Lack of health insurance limits access to biologicals in India

Biosimilars/Research | Posted 05/02/2016 post-comment0 Post your comment

One example of a negative driver of the ‘similar biologics’ market in India is the lack of health insurance in the country [1].

Health Budget 3

Despite the low price of similar biologics in India compared to their reference biologicals such medicines are still mostly unaffordable for the majority of the population. This is largely due to the fact that only 25% of the population in 2010 was covered by health insurance, with the majority (more than 70%) of healthcare costs being met out of pocket.

Although health insurance in India is a growing segment of the country’s economy, it still spends less than many other countries. In 2011, only 3.9% of India’s gross domestic product was spent in the health sector. According to the World Health Organization, this is among the lowest of the BRICS (Brazil, Russia, India, China, South Africa) economies. India’s public financing for healthcare is less than 1% of the world’s total health expenditure, although it is home to over 16% of the world’s population.

Life-changing drugs are only becoming more unaffordable for the Indian population with actions taken by the country’s National Pharmaceutical Pricing Authority (NPPA). In March 2011, the NPPA allowed domestic companies Wockhardt and Biocon to increase the prices of their insulin products Wosulin (Wockhardt) and Insugen (Biocon) by 18%. Although the domestic insulin formulations are still expected to be less costly than imported versions, due to the low income of the Indian population, the price hike may still make access to the drugs more difficult. In fact, 70% of the 1.2 billion people in India are impoverished and live on less than US$2 a day [1], making paying out-of-pocket expenses for medicines a huge burden.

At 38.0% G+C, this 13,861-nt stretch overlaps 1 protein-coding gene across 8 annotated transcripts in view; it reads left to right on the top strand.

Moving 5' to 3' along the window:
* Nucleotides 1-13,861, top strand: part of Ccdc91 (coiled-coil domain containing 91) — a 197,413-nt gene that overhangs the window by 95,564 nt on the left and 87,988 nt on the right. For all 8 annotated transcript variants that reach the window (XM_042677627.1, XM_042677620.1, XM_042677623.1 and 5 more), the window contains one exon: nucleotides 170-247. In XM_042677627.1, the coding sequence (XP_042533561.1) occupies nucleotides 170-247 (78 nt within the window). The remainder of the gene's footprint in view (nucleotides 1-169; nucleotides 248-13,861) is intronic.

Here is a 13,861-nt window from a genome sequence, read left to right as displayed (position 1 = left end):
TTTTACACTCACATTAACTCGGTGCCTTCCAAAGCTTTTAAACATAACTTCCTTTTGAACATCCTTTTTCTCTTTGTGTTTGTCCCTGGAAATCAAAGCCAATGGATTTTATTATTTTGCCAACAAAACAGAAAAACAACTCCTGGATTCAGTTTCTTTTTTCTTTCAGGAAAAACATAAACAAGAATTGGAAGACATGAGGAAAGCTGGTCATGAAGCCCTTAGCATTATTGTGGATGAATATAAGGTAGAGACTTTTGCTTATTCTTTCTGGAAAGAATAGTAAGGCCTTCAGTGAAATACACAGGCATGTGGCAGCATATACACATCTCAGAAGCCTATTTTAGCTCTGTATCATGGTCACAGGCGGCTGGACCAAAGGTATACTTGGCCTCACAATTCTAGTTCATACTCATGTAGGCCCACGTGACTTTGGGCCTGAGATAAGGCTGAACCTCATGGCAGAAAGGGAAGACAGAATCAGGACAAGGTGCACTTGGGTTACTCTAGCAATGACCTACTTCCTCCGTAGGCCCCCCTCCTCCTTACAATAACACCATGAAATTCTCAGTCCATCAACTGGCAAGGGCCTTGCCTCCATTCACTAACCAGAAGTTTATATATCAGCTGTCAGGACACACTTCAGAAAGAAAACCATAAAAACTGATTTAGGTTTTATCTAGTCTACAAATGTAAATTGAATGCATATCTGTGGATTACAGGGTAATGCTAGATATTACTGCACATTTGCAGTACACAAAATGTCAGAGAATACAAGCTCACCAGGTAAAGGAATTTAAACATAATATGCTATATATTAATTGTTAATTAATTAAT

Conflict of interest
The authors of the research paper [1] declared that there were no conflicts of interest. 

Editor’s comment
It should be noted that ‘similar biologics’ approved in India might not have been authorized following as strict a regulatory process as is required for approval of biosimilars in the European Union.  The EMA (European Medicines Agency) regulatory requirements ensure the same high standards of quality, safety and efficacy for biosimilars as for originator biologicals, and also include a rigorous comparability exercise with the reference product. 

Related articles
Safety concerns limit similar biologics uptake in India

Partnerships driving similar biologics development in India 

Domestic biologicals cost less in India

Low costs and less stringent regulatory requirements in India

Factors affecting the uptake of ‘similar biologics’ in India

Regulation and uptake of ‘similar biologics’ in India

1.  Malipatil NB, Haridas KM, Shruthi DP. Biosimilars and regulations: a review. J Pharm Biomed Sci. 2015;05(06):453-68. 
2.  GaBI Online - Generics and Biosimilars Initiative. India planning to extend drug pricing control to more drugs []. Mol, Belgium: Pro Pharma Communications International; [cited 2016 Feb 5]. Available from:  

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